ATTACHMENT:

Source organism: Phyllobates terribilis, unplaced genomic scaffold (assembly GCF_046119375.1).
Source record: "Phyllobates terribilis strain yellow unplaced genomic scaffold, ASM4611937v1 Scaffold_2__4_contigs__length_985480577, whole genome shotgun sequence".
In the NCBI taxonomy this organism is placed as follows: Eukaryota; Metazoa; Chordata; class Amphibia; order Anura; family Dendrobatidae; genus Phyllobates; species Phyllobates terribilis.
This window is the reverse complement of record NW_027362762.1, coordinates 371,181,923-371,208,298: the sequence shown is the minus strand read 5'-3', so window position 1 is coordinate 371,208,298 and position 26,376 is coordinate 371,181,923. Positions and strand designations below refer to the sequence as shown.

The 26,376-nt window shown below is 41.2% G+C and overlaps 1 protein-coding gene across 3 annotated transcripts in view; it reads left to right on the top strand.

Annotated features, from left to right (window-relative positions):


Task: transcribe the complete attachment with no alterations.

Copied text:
Source organism: Phyllobates terribilis, unplaced genomic scaffold (assembly GCF_046119375.1).
Source record: "Phyllobates terribilis strain yellow unplaced genomic scaffold, ASM4611937v1 Scaffold_2__4_contigs__length_985480577, whole genome shotgun sequence".
In the NCBI taxonomy this organism is placed as follows: Eukaryota; Metazoa; Chordata; class Amphibia; order Anura; family Dendrobatidae; genus Phyllobates; species Phyllobates terribilis.
This window is the reverse complement of record NW_027362762.1, coordinates 371,181,923-371,208,298: the sequence shown is the minus strand read 5'-3', so window position 1 is coordinate 371,208,298 and position 26,376 is coordinate 371,181,923. Positions and strand designations below refer to the sequence as shown.

The 26,376-nt window shown below is 41.2% G+C and overlaps 1 protein-coding gene across 3 annotated transcripts in view; it reads left to right on the top strand.

Annotated features, from left to right (window-relative positions):